Kevin Harris: He goes on to say, “In other words, once God chooses to create this world he must choose the best world,” and so on. It's problematic and difficult to say, “Once God chooses.”

Dr. Craig: Right, the word 'once' there is misleading. I think what he means to say is, given the assumption that God wants to create a world, what sort of world would he create? And I think we would all agree that given God's goodness he would not create a world which was on balance more evil than good. God would try to create a world that was one balance more good than evil, and then the question would be, well, is there is a kind of limit, is there a best world that he would create, a best feasible world? And I don't think there's any way to answer that question, frankly. There's no way to know whether there's a best feasible world. But if there is then I think that the reader is right in thinking that having an optimal balance between saved and lost would really be a major factor in weighing worlds to determine which one would be the best.

Kevin Harris: Yeah, and he seems to be trying to define the best of all possible worlds, or best of all feasible worlds, as one that would include following the Great Commission. So he kind of uses that as a criteria.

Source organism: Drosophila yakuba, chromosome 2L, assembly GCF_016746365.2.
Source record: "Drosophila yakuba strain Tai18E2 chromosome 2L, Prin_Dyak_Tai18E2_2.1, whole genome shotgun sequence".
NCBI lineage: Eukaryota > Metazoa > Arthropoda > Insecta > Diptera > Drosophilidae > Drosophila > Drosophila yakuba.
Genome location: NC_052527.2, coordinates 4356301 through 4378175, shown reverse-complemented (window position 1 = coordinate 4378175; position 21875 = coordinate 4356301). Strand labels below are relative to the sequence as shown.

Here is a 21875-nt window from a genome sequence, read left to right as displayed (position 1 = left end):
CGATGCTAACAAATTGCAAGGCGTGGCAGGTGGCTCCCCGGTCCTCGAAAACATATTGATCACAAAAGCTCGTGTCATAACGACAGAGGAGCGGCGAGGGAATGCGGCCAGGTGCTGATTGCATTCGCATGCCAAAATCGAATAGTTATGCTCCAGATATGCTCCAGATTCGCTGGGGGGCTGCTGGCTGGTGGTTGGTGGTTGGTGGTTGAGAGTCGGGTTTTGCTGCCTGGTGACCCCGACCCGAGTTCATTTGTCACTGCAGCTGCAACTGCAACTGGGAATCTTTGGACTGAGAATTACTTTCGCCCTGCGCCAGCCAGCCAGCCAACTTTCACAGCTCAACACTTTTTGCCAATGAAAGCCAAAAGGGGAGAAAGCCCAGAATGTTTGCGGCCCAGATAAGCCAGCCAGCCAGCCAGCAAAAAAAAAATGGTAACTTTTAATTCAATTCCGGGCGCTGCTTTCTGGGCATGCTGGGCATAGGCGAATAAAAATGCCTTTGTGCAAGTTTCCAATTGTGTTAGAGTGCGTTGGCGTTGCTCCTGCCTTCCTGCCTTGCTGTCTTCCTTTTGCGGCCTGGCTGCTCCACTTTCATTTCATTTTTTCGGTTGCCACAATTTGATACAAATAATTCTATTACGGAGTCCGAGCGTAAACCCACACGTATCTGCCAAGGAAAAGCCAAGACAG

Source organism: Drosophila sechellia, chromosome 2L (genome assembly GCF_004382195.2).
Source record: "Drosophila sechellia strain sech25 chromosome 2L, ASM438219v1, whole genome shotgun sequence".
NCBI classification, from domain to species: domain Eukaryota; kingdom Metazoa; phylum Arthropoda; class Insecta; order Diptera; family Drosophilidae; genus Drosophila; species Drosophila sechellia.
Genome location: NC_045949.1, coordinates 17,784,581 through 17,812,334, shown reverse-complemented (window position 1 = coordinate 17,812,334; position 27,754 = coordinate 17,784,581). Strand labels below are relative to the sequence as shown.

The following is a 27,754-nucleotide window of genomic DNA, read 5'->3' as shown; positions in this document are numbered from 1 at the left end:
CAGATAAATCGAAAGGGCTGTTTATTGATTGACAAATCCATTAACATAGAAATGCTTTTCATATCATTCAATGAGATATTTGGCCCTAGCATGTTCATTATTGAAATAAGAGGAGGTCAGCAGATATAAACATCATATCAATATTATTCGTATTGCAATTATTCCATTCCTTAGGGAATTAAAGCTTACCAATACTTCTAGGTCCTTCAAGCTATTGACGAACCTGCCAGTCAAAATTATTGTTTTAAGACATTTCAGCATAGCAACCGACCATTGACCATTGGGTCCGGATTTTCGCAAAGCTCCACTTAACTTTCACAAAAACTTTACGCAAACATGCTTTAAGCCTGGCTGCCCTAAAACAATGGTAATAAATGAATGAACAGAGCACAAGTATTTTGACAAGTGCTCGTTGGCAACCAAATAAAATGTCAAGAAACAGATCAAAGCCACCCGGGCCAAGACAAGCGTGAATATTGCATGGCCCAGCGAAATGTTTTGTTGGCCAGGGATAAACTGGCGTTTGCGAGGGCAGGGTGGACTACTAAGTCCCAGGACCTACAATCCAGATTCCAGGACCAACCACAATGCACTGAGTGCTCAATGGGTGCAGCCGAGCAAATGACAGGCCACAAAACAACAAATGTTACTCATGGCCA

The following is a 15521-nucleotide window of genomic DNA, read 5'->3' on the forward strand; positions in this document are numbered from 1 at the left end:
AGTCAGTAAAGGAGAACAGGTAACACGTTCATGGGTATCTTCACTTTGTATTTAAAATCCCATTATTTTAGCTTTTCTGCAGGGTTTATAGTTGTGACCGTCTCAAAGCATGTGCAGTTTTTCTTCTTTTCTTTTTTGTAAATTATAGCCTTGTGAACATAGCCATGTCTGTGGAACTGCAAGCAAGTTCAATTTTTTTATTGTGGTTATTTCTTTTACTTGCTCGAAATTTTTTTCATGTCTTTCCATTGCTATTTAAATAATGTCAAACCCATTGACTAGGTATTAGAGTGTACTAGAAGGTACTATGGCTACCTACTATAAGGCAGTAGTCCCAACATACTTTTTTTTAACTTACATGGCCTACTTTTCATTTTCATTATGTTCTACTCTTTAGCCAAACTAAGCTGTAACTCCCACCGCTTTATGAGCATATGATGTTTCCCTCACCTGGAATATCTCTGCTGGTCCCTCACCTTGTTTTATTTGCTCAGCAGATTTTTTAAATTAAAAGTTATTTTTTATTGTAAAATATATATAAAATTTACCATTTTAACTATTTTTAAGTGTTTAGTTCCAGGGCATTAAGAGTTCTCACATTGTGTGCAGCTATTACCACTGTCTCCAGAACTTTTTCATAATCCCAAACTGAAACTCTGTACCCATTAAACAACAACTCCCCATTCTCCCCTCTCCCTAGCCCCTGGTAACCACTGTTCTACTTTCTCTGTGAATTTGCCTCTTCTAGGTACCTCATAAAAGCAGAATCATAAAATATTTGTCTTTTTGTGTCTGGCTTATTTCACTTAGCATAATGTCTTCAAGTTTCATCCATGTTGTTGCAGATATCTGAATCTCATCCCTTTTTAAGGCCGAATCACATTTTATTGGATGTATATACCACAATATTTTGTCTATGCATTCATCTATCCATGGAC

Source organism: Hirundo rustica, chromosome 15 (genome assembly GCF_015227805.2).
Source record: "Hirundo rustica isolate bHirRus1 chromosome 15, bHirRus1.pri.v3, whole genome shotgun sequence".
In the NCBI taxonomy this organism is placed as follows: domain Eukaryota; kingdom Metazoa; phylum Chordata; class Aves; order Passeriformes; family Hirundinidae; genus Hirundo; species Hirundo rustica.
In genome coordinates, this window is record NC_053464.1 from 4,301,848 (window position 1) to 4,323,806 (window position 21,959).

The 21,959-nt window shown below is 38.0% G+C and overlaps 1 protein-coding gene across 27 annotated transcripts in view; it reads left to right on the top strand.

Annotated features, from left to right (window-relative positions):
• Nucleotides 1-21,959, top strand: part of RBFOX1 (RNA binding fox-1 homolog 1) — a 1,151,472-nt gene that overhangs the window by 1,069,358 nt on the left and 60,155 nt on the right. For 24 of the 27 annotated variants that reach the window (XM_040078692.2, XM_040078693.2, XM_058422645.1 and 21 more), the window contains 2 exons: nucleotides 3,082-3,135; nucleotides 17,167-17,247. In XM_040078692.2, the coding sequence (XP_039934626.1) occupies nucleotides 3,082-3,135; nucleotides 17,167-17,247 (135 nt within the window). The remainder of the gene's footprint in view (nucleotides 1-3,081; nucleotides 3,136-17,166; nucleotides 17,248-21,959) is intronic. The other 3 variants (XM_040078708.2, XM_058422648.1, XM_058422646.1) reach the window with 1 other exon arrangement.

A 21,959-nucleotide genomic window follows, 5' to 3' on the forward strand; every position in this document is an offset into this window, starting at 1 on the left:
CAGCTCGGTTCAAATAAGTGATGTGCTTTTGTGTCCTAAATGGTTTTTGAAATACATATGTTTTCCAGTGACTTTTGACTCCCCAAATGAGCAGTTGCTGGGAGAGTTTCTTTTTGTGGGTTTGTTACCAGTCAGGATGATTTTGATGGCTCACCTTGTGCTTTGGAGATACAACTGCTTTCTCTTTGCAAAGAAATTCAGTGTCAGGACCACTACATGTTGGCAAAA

Dr. Craig: Right, and I take it by that he means the number of people that would be saved verses the number that would be lost. For example, Kevin, if God has a choice between world A and world B, and in world A myriads of people were lost and a few were saved, freely, and in world B myriads were saved and a few were lost, freely, it seems to me that God's goodness would prompt him to choose B. He would prefer the world in which more are saved and fewer lost than vice versa. So that seems to me to be quite plausible, that is because God is essentially good. One would simply add here that it's not as though there's anything constraining God, there's no eternal constraint on God. Rather this is just a reflection of the fact that God is essentially good and loving, and therefore he would do the best thing—that's the kind of God we want. We want a God who would do the best thing, if there is such a thing as the best.

Kevin Harris: Lots of resources on Molinism at You addressed that in the Q&A, look in the archives. We've done podcasts on it, you've written on it. Lots up there on Molinism if anybody would like to know further—fascinating, fascinating.

Here's another question, Dr. Craig:

Here's my problem, and from it my question: If God by nature is unchanging then how can we, by praying, affect a change in his will and his action, and when it would appear to be toward the greater good. The Bible does seem to complicate this by giving us situations when it appears that God does in fact change what I would call his mind.